My son, Zephaniah is an amazing little boy. I am a proud mommy. He makes me smile and I take delight in watching each little step he takes toward becoming the kind hearted, strong young man I imagine he will become. He is quick and highly verbal and pretty much a cool kid (I am not going to tell him all of this however, I’m trying to keep him humble). Zeph is also scared; of the dark, of being too close to the edge when hiking, of falling off his bike, etc, etc, etc… He is only four and a half so fear may seem par for the course but here’s the catch…he reminds me of me… How did it happen that he already shares my propensity for fear? Is it genetic? Did I mess him up already with my abundance of anxieties?

And one more catch… It turns out only mommy can help him work out his fears. You see in our family we have the fears and the fear-nots. My husband and my two stepkids, Kailey and Evan are the fear nots. They are ready to try anything anytime. Climb those rocks? Sure. Take that jump on your bike? Sure. Skydive? Good chance, but don’t worry, it’s not an option. Zeph and I, we are the fears. What’s crazy is Zeph has already figured that out. If dad (who he adores, by the way) pushes him to do something he’s afraid of he cries, fusses or explains “I’m just a little kid, I can’t do that”. If mom pushes him to do what he’s afraid of… He does it. Sometimes it’s difficult but he does it. We even have a system. We have silly fears and smart fears. Silly fears are things like walking down the hall in the dark or walking over a grated dock… No real danger exists. Smart fears keep us safe. We listen to smart fears. We tell silly fears to be quiet and we do what we want to do.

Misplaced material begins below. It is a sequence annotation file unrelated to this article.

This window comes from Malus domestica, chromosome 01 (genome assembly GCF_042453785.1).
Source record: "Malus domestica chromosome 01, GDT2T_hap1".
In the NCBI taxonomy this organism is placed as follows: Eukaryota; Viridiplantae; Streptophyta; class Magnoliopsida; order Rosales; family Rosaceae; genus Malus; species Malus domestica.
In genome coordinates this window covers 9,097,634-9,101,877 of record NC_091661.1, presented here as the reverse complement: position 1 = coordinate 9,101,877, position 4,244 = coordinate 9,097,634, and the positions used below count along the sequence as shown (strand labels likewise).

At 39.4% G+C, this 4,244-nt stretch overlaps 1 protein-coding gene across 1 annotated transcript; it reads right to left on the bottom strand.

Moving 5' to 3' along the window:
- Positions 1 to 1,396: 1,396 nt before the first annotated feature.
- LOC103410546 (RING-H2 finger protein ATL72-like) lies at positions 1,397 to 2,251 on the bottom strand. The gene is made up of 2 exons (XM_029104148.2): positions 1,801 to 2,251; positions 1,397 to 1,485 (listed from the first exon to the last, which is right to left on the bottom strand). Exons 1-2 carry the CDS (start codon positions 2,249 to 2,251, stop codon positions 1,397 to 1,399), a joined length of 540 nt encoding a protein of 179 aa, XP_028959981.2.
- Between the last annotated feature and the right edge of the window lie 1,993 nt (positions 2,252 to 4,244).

The theory may sound a little funny… But the look on his face when he conquers that fear, it is a beautiful thing. “Look mom, I’m a big kid”, he says, his face beaming with pride. And then I beam with pride… Because if I can help him overcome his fear… Well that’s just … Awesome!!!

Yesterday, he overcame a big fear. He learned to ride his two wheeler, with no training wheels. As I watched him I felt my stomach lurch each time he almost fell, those familiar fears returning, but I didn’t let it show, I gave him space, I let him fall, I made a video like any proud mom does. As I watched I realized my four year old can ride a bike. Which is really stinking cool! Plus, he can conquer his fears. He is already beating the same fears that took me … Let’s just say a while. And if he can do it… then so can I.

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